4

A very rough outline how this could be done with Apache Solr. Solr is a full text search engine with many setup options and very flexible ways to handle the indexing and faceting. Using the right combinations of tokenizers (split text in single elements, mostly words) and filters (post process the tokens like removing stop words as "a", "and", "I" etc or ...


4

Yes, there are, and no, they don't work very well. Deducing information about the author from a text is sub-discipline of natural language processing - most NLP applications are about extracting information about the content of a text rather than the author, but the goals, methods and state of the art are actually rather similar (currently this favors ...


3

Actually you can use PHP on the command line, so the assertion that it cannot be used offline is false. If you're already familiar with PHP and its string handling functions you should look into it. I used to work with PHP and there were some behind the scenes stuff done with PHP scripts that could be run on the command line (with cron jobs even). It was a ...


3

It REALLY depends on what you need to do. If you mainly want to recognize things, and your input is lines, each line consisting of fields delimited by spaces, AWK is easy to learn, easy to use, and quite effective for what it does. I've never really studied Perl, so I can't really comment on it. Ditto for Ruby and Python. I don't think there's anything ...


3

In general, I think that it really depends on the aptitude of the non-IT people. Some will have it, others won't. (And my gut feeling is that most of them won't ... given the difficulty that a lot of IT-trained people seem to have with regexes.) Is this a valid goal to make some users regexp-literate through appropriate training ? Define a "valid ...


3

I think you should start reading this Wikipedia article: http://en.wikipedia.org/wiki/Part-of-speech_tagging (it is a research field, don't expect any easy solution for it.)


3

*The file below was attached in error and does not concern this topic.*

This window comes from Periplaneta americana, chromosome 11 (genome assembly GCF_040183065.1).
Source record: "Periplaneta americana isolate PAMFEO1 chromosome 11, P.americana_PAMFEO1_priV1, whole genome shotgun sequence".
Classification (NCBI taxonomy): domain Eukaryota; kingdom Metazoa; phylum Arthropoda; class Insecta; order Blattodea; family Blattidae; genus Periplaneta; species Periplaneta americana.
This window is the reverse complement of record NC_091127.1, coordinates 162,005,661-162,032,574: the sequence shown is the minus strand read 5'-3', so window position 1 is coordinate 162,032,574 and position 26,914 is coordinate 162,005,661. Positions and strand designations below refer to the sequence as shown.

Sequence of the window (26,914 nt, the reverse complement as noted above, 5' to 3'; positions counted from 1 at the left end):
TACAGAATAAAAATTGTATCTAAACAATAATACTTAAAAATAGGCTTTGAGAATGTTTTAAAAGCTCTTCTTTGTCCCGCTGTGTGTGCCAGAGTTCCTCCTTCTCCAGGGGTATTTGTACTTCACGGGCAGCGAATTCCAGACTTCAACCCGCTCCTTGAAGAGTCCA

The best language I'm aware of specific to text search and processing is awk. If awk doesn't meet your needs, it's likely nothing will unless you create it yourself. However, if you do need to make your own, you don't need to start completely from scratch for each language. You can use a tool like antlr that can be exported to various languages, or build ...


3

Unless you have an extensive background in natural language processing, I might use an existing library versus rolling your own named-entity recognizer. Even if you're a NLP expert, a heavily-used library will likely have many more testing hours committed to it than your new recognizer. In addition, existing libraries are likely to be more flexible since ...


2

It's better to have a separate LICENSE file instead. However, if you really want to do this, you can use a script: for i in `command_giving_your_PHP_files`; do cp $i $i.bak cat LICENSE > $i cat $i.bak >> $i done Assuming you use Linux or an UNIX environment


2

You should have some kind of templating mechanism in place (at the very least, a header.php and footer.php that you include in every page). If you do, then it should be trivial to include a 'copyright message' in a part of the page that gets included everywhere already (typically, the footer); how exactly you do this depends on the template system. If you ...


2

You can use Lucene Term Vectors. Here is a blog post explaining it in detail. http://sujitpal.blogspot.com/2011/10/computing-document-similarity-using.html Lucene is an indexing library: http://lucene.apache.org/java/docs/index.html


2

Wouldn't you just need to reverse index the words in the various fields back to the page? As a simplistic example, break down each Product Name (say, by spaces) and normalize each keyword (say, lowercase, throw out punctuation), and then map it to the product's URL or record. Searching for "iphone" would then give you close to the right results. You even ...


2

Looks like Stanford has some good references: http://nlp.stanford.edu/software/ With an interesting demo: http://nlp.stanford.edu:8080/parser/ "My dog also likes eating sausage." "My/PRP$ dog/NN also/RB likes/VBZ eating/VBG sausage/NN"


2

Unless you're specifically interested in writing the actual parser for yourself, I'd suggest having a look at one of the parser generator frameworks. For C you have YACC or Bison, but there should be other alternatives for other languages if you prefer. These takes away the complexities of parsing complex grammars and lets you concentrate on the task you ...


2

What you are describing is very close to a stack language. For instance in Factor what you describe would be done like 1 2 + 7 * even? not Or you could define your own words and then use them, like : add ( x y -- sum ) + ; : multiply ( x y -- product ) * ; : odd? ( n -- ? ) even? not ; With these definitions the above example becomes 1 2 add 7 ...